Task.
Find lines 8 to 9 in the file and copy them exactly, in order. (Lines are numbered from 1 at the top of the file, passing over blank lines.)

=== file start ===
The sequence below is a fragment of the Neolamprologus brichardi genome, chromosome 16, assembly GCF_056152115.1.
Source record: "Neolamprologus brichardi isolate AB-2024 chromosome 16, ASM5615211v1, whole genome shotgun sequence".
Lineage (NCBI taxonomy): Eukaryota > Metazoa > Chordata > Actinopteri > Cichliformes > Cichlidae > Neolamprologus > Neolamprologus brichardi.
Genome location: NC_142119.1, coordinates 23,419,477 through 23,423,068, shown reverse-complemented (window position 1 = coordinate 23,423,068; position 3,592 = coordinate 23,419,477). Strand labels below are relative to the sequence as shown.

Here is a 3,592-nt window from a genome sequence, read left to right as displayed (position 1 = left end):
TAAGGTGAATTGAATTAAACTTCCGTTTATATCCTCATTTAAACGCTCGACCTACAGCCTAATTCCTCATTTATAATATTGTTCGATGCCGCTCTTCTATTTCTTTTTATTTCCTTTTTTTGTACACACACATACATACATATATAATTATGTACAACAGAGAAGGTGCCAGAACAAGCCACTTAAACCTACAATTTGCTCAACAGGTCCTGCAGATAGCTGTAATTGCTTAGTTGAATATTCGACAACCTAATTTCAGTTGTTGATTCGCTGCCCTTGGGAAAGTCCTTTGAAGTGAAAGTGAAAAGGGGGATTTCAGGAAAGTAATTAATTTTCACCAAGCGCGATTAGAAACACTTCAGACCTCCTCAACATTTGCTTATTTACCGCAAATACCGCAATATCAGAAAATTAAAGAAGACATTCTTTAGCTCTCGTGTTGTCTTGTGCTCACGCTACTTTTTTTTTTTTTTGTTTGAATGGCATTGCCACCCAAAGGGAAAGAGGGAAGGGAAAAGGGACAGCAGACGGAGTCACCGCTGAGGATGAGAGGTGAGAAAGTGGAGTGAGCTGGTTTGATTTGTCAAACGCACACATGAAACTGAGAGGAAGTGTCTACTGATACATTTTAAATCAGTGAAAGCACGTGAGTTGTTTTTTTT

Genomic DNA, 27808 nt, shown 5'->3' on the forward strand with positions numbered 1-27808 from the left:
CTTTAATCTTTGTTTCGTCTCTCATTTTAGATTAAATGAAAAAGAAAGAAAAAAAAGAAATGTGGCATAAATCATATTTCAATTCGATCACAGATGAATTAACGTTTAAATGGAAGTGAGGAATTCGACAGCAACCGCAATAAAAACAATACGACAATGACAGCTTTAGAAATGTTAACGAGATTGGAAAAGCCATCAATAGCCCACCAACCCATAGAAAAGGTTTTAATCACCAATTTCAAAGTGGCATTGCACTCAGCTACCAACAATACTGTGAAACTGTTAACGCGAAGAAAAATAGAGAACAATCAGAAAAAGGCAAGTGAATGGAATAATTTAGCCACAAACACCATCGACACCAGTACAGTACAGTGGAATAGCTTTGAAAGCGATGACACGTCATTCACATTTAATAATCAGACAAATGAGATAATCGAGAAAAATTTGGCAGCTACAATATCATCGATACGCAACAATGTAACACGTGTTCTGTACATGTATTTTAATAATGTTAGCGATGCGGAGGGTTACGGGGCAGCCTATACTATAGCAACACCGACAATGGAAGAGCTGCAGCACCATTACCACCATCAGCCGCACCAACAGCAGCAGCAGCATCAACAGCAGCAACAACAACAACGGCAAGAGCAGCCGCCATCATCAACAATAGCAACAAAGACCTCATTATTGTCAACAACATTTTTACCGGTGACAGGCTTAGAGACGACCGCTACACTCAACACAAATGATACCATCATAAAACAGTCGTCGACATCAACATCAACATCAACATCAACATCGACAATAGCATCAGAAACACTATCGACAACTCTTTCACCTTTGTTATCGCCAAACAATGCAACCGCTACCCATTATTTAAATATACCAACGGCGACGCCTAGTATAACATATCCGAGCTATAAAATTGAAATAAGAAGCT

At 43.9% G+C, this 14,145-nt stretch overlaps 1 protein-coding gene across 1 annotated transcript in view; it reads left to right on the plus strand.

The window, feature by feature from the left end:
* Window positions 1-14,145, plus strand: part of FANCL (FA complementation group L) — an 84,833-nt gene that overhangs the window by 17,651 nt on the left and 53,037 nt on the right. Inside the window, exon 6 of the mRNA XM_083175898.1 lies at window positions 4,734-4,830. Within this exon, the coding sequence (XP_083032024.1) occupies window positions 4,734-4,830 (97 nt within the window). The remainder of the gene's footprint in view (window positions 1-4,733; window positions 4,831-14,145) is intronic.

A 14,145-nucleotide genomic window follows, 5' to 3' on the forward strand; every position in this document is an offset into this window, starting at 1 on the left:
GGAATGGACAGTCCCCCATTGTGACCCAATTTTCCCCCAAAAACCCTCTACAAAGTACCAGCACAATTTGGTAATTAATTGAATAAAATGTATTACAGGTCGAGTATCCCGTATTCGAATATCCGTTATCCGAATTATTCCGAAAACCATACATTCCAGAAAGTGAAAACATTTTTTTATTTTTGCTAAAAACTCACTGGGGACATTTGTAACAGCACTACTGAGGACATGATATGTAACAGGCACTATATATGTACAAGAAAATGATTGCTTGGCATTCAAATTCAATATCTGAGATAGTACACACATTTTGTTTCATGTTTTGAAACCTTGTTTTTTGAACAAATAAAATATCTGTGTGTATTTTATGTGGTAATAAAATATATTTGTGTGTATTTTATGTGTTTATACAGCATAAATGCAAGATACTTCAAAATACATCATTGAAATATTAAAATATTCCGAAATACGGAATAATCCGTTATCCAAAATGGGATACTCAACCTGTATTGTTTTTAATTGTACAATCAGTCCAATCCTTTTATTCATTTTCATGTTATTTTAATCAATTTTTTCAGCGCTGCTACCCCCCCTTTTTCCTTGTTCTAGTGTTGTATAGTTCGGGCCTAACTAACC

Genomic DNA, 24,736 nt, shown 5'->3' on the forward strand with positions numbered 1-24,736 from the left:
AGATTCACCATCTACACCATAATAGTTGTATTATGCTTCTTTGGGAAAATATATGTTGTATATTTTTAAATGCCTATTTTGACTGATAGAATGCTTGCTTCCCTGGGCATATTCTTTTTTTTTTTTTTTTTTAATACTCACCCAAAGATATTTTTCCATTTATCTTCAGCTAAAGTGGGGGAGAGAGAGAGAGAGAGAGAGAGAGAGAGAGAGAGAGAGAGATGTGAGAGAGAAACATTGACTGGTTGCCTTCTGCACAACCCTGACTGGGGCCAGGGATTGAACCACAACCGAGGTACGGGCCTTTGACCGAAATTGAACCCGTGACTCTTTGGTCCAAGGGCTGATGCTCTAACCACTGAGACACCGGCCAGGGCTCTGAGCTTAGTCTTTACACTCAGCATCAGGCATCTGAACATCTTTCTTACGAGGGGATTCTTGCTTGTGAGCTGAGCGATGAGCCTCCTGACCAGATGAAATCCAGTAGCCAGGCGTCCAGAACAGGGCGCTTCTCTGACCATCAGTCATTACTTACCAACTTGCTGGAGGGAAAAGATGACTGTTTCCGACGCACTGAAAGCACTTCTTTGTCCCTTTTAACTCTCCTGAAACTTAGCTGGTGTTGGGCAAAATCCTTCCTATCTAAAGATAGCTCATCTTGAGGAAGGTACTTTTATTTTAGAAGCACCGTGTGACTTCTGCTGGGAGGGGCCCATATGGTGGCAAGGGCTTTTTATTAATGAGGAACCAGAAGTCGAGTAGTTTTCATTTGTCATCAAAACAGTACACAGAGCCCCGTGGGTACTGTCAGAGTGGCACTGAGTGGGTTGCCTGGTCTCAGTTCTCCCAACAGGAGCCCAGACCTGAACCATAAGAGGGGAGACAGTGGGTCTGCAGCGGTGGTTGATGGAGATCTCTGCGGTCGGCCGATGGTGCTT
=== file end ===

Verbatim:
CTTTAATCTTTGTTTCGTCTCTCATTTTAGATTAAATGAAAAAGAAAGAAAAAAAAGAAATGTGGCATAAATCATATTTCAATTCGATCACAGATGAATTAACGTTTAAATGGAAGTGAGGAATTCGACAGCAACCGCAATAAAAACAATACGACAATGACAGCTTTAGAAATGTTAACGAGATTGGAAAAGCCATCAATAGCCCACCAACCCATAGAAAAGGTTTTAATCACCAATTTCAAAGTGGCATTGCACTCAGCTACCAACAATACTGTGAAACTGTTAACGCGAAGAAAAATAGAGAACAATCAGAAAAAGGCAAGTGAATGGAATAATTTAGCCACAAACACCATCGACACCAGTACAGTACAGTGGAATAGCTTTGAAAGCGATGACACGTCATTCACATTTAATAATCAGACAAATGAGATAATCGAGAAAAATTTGGCAGCTACAATATCATCGATACGCAACAATGTAACACGTGTTCTGTACATGTATTTTAATAATGTTAGCGATGCGGAGGGTTACGGGGCAGCCTATACTATAGCAACACCGACAATGGAAGAGCTGCAGCACCATTACCACCATCAGCCGCACCAACAGCAGCAGCAGCATCAACAGCAGCAACAACAACAACGGCAAGAGCAGCCGCCATCATCAACAATAGCAACAAAGACCTCATTATTGTCAACAACATTTTTACCGGTGACAGGCTTAGAGACGACCGCTACACTCAACACAAATGATACCATCATAAAACAGTCGTCGACATCAACATCAACATCAACATCAACATCGACAATAGCATCAGAAACACTATCGACAACTCTTTCACCTTTGTTATCGCCAAACAATGCAACCGCTACCCATTATTTAAATATACCAACGGCGACGCCTAGTATAACATATCCGAGCTATAAAATTGAAATAAGAAGCT

At 43.9% G+C, this 14,145-nt stretch overlaps 1 protein-coding gene across 1 annotated transcript in view; it reads left to right on the plus strand.